What they are
Global Positioning Systems such as GPS Trackers operate via wireless connection between the GPS device and multiple Satellites to provide the user with immediate geographic/location data. This form of technology provides a wireless method for Business owners and Private individuals to maintain a watchful eye on assets such as transport equipment, commercial and personal vehicles, and other high value assets.
Today GPS Tracking Systems are commonly used around the globe in loss prevention, fleet tracking, remote surveillance, asset location and recovery, remote employee safety, and in shipment tracking operations. GPS Tracking Systems are increasingly employed within industries such as:
How they can be used in an Investigation
Within the Private Investigation world, GPS Tracking Systems have a variety of uses including monitoring the activity of an individual(s), to recover an asset after a loss, to indicate when an individual is ‘on the move’, and to track the movement of assets and products during transit.
Advantages of using a GPS Tracking System
Keeping a watchful eye on business assets or conducting lengthy surveillance can be expensive, time consuming, and require extensive man power. Employing a GPS Tracking Device decreases the pressure on business and personal commodities. For example, a GPS Tracker may be employed at the start of an investigation to identify a Subject’s movement patterns and areas frequently visited. Armed with this information, the investigative team may be able to plan an efficient surveillance operation which makes use of already known movement times and directions of travel.
Car thieves are likely to be aware of police surveillance, therefore are more likely to carry out anti- surveillance drills to avoid detection and arrest. Employing a GPS Tracking Device to business and personal transport assets provides an extra layer of security and dramatically increases the likelihood of asset recovery and criminal arrest.
Remote employees operating in isolation are a particular safety concern for many employers. GPS Tracking Devices provide an extra level, if not the only level of safety for solo remote employees. If an employee working remotely failed to make a pre-scheduled call to their supervisor, the GPS Tracking Device will provide an accurate location for emergency services.
How Six Technologies Victoria provides your GPS Tracking System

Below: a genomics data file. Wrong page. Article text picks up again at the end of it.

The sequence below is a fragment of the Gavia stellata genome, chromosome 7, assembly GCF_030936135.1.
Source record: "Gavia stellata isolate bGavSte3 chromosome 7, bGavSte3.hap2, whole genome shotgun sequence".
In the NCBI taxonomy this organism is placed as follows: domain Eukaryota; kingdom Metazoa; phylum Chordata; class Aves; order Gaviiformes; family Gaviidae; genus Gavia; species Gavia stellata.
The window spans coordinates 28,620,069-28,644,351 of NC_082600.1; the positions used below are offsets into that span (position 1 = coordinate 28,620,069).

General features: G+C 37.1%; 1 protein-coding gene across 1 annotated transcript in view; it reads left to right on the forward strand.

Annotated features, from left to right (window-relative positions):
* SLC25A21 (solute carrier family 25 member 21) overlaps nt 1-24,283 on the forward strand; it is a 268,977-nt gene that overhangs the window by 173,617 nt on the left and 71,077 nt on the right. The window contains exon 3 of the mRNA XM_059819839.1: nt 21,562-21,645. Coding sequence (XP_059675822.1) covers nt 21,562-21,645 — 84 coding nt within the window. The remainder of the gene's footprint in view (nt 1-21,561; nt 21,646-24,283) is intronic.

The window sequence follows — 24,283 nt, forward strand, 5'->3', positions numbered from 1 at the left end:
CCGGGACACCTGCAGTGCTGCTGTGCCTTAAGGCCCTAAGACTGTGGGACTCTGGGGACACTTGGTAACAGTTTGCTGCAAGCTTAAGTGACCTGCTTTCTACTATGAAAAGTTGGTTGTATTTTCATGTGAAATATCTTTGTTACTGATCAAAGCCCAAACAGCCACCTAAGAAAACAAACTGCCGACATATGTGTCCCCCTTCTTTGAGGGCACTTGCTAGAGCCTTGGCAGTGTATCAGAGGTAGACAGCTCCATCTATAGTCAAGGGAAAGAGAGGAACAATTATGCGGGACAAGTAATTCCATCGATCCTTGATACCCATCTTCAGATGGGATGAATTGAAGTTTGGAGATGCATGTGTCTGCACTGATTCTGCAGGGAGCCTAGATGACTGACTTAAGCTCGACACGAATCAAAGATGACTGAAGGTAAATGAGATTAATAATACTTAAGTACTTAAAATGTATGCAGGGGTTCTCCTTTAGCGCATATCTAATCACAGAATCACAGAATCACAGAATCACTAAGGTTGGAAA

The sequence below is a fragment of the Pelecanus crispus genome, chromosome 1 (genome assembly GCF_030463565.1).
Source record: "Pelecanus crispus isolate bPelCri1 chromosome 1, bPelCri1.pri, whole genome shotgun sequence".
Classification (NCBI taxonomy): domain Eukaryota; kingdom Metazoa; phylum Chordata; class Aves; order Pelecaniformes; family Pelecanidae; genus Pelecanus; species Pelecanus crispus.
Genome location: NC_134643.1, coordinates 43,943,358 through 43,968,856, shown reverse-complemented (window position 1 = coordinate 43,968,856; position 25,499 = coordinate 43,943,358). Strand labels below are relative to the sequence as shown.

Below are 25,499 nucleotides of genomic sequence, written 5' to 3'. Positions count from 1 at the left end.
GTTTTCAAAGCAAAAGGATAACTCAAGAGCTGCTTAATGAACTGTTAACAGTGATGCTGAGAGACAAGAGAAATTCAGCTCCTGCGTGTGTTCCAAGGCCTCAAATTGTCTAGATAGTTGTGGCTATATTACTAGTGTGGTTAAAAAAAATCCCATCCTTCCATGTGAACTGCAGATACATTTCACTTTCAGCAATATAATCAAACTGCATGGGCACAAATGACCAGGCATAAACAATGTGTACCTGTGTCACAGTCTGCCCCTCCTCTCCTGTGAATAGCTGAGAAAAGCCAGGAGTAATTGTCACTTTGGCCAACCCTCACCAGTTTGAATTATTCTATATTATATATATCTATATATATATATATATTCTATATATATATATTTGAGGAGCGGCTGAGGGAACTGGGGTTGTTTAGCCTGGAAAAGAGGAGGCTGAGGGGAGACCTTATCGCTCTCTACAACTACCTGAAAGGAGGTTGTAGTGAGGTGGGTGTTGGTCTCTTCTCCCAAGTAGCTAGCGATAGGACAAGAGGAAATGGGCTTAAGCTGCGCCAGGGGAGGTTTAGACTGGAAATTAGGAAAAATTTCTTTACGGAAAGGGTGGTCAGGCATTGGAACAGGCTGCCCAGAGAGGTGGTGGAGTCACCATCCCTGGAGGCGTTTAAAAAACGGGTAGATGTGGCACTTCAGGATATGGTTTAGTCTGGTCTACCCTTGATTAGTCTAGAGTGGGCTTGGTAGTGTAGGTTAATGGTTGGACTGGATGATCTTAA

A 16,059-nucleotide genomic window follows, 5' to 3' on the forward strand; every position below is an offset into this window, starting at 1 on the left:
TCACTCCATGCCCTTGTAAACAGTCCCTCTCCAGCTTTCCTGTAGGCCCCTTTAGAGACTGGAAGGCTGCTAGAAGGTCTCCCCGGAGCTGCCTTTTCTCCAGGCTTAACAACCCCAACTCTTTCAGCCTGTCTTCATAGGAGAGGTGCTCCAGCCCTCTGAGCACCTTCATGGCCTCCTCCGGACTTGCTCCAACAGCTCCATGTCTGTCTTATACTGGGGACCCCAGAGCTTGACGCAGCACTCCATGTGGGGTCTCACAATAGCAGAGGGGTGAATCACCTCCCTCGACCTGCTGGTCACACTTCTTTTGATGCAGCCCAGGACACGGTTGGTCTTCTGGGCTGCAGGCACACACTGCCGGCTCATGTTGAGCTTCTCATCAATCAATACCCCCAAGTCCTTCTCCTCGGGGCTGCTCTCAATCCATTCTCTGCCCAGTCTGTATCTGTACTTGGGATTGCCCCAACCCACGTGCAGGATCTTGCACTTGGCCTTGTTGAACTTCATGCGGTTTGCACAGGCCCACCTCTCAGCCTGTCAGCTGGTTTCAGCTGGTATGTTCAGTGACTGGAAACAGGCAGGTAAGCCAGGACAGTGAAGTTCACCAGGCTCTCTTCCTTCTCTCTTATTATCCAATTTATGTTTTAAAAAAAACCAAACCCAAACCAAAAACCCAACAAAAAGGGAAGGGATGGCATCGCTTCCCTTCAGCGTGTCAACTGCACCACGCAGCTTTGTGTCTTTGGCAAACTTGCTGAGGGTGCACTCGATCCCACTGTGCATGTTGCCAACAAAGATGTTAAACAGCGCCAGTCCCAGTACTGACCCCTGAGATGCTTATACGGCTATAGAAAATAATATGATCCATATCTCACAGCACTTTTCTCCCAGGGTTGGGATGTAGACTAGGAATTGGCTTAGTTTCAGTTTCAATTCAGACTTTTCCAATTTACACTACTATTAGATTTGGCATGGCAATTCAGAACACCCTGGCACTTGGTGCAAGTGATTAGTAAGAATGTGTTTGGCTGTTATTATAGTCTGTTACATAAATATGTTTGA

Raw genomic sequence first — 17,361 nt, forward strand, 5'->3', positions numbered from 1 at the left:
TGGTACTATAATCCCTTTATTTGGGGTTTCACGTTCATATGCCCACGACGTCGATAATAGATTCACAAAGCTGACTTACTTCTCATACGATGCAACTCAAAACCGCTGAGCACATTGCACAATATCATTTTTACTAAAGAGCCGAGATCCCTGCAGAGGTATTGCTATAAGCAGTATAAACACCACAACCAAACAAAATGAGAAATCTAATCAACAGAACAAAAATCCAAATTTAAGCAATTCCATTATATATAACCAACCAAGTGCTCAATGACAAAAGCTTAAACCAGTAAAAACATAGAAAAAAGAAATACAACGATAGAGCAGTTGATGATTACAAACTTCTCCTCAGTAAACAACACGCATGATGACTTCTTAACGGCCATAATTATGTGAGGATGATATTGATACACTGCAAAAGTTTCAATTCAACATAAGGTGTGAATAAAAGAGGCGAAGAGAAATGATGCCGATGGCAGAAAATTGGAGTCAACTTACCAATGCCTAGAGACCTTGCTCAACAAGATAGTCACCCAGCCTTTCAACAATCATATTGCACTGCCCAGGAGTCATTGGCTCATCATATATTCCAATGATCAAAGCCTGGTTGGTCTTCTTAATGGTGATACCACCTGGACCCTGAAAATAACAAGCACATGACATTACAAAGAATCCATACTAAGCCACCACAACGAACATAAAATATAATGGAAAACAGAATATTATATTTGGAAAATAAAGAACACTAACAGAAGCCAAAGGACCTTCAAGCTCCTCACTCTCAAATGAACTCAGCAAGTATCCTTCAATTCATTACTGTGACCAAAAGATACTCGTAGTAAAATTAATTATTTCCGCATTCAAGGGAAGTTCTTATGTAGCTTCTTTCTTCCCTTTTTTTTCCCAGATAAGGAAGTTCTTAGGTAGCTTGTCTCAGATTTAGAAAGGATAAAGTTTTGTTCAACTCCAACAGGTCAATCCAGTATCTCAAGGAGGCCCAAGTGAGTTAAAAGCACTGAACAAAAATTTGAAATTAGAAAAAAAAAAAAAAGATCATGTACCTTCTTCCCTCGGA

The GPS Tracking Systems we employ are locally sourced and serviced. Our tracking solutions provide flexible schedules which enable the user to monitor a device using both GPS and cellular ID technology.
Our Trackers utilize a combination of gyros and accelerometers to actively detect and track motion. These devices may also come with anti-removal detection sensors that record when a device is removed without authorisation.
Our devices use the latest email, SMS text messaging, and/or web alert technology to provide the user with immediate alerts when the devices enter or exit a predefined geographical boundary. Each GPS Tracker has the capacity to collect and store up to 12,000 events and data locations should a device leave cellular coverage.
Six Technologies Victoria currently offers a variety of GPS Tracking Devices for commercial and personal use. Our GPS Systems are available for sale or via rental contract.
GPS Tracking Devices and Local Privacy Laws
We strongly recommend that all clients review their Federal and Provincial Privacy Laws pertaining to the use of GPS Tracking Devices. In British Columbia, Canada the use of GPS Trackers may constitute a breach of the Personal Information Protection Act (PIPA) if used incorrectly. As a distributor of GPS Tracking Devices, Six Technologies Victoria and our Partners advise all clients to only employ GPS Tracking Technology on those assets they have legal ownership of.
For more information regarding GPS Tracking Devices or a free consultation please visit www.six-tech-victoria.com or www.six-tech.com. Alternatively, email us at firstname.lastname@example.org or email@example.com.